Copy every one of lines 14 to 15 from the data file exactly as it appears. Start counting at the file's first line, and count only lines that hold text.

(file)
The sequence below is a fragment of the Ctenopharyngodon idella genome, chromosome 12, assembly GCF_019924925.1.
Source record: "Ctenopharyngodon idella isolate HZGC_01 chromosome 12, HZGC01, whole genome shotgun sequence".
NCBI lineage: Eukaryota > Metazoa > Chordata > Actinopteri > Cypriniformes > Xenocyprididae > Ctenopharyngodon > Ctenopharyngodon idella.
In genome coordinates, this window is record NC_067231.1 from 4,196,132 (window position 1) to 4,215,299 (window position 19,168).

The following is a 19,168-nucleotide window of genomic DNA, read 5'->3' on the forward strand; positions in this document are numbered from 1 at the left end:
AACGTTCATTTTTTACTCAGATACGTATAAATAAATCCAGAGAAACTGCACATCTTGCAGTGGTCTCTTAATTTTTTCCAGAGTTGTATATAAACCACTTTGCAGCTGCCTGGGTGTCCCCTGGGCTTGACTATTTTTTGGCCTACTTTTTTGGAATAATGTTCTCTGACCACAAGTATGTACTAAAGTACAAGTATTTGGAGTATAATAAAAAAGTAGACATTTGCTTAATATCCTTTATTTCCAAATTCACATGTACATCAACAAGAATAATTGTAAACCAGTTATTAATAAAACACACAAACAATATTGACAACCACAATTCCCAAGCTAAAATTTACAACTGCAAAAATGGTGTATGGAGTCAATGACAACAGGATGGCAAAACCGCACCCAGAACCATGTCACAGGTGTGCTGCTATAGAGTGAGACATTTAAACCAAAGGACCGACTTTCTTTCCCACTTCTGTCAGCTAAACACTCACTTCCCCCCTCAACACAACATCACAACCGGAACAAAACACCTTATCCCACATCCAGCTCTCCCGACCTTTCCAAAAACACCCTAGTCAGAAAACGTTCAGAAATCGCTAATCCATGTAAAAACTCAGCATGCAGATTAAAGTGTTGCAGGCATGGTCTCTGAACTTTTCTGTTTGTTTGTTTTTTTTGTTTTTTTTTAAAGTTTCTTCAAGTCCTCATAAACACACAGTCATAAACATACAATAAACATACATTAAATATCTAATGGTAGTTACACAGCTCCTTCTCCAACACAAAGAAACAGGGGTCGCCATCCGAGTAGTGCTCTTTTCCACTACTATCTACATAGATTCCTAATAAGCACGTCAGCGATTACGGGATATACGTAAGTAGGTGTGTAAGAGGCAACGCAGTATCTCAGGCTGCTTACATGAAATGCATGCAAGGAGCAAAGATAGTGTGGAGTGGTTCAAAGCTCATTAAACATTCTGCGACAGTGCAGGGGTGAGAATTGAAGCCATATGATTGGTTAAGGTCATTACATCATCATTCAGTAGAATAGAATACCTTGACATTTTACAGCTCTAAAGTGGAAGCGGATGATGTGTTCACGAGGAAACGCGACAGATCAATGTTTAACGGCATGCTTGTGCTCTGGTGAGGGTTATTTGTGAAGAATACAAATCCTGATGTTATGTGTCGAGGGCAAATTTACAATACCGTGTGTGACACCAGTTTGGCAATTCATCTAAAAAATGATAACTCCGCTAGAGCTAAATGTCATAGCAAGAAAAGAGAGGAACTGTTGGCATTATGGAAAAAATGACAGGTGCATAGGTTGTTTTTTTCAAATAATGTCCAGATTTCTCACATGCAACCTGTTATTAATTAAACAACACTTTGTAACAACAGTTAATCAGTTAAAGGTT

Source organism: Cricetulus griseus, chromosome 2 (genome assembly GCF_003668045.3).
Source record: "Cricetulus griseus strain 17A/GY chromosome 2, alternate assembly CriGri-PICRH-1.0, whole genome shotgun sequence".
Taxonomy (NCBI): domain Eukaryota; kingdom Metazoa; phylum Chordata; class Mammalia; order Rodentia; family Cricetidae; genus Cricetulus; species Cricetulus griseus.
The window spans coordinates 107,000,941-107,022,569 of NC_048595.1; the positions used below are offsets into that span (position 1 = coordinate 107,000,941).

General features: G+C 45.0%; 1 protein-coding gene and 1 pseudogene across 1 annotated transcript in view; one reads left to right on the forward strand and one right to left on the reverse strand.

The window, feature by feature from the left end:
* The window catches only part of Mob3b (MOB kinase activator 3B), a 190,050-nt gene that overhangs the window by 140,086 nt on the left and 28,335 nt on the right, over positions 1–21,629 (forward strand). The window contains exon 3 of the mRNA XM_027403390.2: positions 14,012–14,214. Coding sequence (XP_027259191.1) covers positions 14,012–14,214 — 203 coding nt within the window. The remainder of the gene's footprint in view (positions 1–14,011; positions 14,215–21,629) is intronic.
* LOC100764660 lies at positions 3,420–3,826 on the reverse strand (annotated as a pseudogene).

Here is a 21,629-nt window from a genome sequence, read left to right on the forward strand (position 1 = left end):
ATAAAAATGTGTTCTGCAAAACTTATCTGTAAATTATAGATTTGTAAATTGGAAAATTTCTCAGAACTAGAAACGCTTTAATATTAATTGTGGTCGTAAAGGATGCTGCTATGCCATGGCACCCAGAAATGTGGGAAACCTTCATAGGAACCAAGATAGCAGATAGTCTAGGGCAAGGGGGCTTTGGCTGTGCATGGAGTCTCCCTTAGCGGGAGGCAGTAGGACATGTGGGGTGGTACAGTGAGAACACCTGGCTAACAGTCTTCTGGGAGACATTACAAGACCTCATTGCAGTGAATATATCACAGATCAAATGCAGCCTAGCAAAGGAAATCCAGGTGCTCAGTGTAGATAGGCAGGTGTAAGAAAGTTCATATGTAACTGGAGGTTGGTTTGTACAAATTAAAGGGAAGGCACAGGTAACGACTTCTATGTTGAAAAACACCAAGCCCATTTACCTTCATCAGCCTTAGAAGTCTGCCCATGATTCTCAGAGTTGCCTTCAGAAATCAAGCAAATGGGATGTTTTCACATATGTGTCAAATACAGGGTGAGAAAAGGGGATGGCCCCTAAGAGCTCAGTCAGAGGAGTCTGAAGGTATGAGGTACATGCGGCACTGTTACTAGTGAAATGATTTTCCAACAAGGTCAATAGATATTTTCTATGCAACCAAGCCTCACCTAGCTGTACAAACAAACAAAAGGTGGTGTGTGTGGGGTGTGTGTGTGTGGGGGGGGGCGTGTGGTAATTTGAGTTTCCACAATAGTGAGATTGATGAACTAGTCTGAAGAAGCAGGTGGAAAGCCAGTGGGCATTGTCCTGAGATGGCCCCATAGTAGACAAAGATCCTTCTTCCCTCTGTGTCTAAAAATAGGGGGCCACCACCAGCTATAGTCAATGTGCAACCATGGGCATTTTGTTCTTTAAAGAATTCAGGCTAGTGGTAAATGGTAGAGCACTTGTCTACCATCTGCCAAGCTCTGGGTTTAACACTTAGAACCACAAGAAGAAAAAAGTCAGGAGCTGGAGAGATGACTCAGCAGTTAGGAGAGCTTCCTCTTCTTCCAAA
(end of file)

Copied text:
* LOC100764660 lies at positions 3,420–3,826 on the reverse strand (annotated as a pseudogene).

Here is a 21,629-nt window from a genome sequence, read left to right on the forward strand (position 1 = left end):